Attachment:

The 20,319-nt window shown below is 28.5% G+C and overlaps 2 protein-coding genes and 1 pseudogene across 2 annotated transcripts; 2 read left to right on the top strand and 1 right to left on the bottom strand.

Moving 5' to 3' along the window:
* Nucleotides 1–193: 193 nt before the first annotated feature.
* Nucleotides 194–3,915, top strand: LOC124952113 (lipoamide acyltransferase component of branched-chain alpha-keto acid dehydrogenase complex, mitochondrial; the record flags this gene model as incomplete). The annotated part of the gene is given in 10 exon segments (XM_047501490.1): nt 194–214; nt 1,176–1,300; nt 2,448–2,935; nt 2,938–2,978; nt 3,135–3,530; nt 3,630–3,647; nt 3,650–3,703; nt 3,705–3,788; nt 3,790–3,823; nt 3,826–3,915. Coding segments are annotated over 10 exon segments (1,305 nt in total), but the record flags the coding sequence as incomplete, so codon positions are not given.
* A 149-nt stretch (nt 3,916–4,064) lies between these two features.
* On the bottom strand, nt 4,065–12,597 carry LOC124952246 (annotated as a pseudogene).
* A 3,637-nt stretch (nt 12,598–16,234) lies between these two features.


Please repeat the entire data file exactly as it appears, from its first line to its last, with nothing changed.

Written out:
The 20,319-nt window shown below is 28.5% G+C and overlaps 2 protein-coding genes and 1 pseudogene across 2 annotated transcripts; 2 read left to right on the top strand and 1 right to left on the bottom strand.

Moving 5' to 3' along the window:
* Nucleotides 1–193: 193 nt before the first annotated feature.
* Nucleotides 194–3,915, top strand: LOC124952113 (lipoamide acyltransferase component of branched-chain alpha-keto acid dehydrogenase complex, mitochondrial; the record flags this gene model as incomplete). The annotated part of the gene is given in 10 exon segments (XM_047501490.1): nt 194–214; nt 1,176–1,300; nt 2,448–2,935; nt 2,938–2,978; nt 3,135–3,530; nt 3,630–3,647; nt 3,650–3,703; nt 3,705–3,788; nt 3,790–3,823; nt 3,826–3,915. Coding segments are annotated over 10 exon segments (1,305 nt in total), but the record flags the coding sequence as incomplete, so codon positions are not given.
* A 149-nt stretch (nt 3,916–4,064) lies between these two features.
* On the bottom strand, nt 4,065–12,597 carry LOC124952246 (annotated as a pseudogene).
* A 3,637-nt stretch (nt 12,598–16,234) lies between these two features.